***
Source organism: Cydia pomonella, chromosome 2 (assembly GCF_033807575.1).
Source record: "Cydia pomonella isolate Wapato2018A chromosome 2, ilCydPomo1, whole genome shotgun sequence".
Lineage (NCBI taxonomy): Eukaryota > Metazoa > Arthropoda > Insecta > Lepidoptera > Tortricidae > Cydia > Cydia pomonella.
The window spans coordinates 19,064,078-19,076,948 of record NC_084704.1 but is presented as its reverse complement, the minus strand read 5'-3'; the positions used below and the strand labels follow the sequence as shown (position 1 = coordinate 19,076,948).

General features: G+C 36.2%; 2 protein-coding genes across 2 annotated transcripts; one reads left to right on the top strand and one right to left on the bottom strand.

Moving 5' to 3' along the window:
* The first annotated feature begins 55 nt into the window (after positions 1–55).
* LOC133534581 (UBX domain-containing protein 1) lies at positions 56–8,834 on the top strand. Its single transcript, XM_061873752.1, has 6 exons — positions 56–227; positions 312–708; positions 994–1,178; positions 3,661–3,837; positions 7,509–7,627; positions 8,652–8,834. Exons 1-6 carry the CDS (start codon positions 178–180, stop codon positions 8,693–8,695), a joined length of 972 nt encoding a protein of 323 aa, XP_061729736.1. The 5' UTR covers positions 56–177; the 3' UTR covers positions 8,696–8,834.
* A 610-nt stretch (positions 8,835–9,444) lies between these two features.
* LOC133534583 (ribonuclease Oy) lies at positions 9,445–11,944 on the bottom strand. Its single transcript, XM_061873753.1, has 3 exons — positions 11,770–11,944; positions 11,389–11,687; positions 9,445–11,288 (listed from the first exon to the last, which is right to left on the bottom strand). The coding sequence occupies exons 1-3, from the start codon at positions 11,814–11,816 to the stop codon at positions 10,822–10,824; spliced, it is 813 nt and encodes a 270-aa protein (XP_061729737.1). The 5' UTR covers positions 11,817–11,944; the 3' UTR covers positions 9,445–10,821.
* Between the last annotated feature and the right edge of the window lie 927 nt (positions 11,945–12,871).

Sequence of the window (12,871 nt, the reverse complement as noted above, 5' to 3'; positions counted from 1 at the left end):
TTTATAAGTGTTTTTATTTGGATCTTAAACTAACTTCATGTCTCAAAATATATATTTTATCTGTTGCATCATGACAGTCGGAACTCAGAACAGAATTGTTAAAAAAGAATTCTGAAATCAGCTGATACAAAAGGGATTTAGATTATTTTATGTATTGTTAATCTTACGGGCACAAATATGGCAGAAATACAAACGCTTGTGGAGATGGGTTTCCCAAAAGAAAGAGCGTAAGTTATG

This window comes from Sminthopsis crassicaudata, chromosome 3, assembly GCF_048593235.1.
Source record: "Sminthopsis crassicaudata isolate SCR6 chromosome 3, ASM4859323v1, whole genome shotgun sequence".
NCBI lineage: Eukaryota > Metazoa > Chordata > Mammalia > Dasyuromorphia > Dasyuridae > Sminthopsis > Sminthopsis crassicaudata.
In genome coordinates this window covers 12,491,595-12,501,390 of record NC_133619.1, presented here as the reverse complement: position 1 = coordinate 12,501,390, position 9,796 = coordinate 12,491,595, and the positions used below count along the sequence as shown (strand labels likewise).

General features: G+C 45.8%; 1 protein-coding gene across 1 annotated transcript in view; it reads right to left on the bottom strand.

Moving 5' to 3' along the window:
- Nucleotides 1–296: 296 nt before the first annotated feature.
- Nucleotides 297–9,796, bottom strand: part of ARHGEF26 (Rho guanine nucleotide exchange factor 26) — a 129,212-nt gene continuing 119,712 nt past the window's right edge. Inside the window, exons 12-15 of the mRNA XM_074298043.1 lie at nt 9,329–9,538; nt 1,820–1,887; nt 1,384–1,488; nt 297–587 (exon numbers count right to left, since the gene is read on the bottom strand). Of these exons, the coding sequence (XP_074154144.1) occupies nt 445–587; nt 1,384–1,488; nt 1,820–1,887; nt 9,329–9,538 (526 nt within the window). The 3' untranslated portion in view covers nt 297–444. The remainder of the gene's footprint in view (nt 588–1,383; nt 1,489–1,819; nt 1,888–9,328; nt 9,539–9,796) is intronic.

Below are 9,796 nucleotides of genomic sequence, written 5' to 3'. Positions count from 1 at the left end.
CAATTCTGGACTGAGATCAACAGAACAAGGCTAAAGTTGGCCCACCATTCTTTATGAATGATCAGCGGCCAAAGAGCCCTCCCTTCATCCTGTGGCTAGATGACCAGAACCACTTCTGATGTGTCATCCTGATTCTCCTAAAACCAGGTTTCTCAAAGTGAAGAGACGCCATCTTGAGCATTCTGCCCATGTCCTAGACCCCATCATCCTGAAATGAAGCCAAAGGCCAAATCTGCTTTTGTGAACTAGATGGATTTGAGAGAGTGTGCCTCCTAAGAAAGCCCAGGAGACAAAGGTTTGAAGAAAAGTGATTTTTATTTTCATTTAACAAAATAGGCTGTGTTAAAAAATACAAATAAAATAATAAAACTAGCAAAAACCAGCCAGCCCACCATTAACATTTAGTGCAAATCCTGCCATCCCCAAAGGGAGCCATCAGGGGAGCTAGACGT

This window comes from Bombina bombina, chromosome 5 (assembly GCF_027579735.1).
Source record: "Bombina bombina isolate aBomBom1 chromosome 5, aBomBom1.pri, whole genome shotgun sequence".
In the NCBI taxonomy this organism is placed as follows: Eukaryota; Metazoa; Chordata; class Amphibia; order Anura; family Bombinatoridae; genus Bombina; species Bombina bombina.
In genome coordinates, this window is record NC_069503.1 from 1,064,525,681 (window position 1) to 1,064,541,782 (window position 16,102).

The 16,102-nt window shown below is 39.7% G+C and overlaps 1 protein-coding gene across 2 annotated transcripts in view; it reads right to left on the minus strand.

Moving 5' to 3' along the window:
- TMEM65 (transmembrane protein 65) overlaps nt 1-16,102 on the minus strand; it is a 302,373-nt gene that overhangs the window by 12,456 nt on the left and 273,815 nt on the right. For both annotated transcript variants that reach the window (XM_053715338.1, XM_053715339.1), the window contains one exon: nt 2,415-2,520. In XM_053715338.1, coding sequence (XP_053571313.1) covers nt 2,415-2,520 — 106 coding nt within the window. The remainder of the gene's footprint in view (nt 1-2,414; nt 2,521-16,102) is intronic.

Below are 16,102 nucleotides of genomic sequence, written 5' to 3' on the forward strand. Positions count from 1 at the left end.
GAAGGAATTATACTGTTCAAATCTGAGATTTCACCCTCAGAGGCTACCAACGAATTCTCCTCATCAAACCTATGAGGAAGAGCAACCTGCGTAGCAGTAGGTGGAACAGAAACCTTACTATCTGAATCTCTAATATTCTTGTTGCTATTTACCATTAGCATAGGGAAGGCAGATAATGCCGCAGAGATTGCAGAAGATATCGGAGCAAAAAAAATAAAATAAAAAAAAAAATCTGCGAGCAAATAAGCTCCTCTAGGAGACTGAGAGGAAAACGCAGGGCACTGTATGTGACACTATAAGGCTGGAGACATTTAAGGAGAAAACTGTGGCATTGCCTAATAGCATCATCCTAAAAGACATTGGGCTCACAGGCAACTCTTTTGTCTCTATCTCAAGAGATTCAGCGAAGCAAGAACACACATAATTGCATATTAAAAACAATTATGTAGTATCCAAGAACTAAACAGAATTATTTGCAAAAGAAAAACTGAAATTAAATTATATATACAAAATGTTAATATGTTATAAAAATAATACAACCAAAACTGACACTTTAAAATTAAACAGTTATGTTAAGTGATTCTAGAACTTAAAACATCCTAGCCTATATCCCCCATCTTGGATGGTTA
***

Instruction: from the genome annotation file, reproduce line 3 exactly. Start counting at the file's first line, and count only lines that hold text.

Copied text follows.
Lineage (NCBI taxonomy): Eukaryota > Metazoa > Arthropoda > Insecta > Lepidoptera > Tortricidae > Cydia > Cydia pomonella.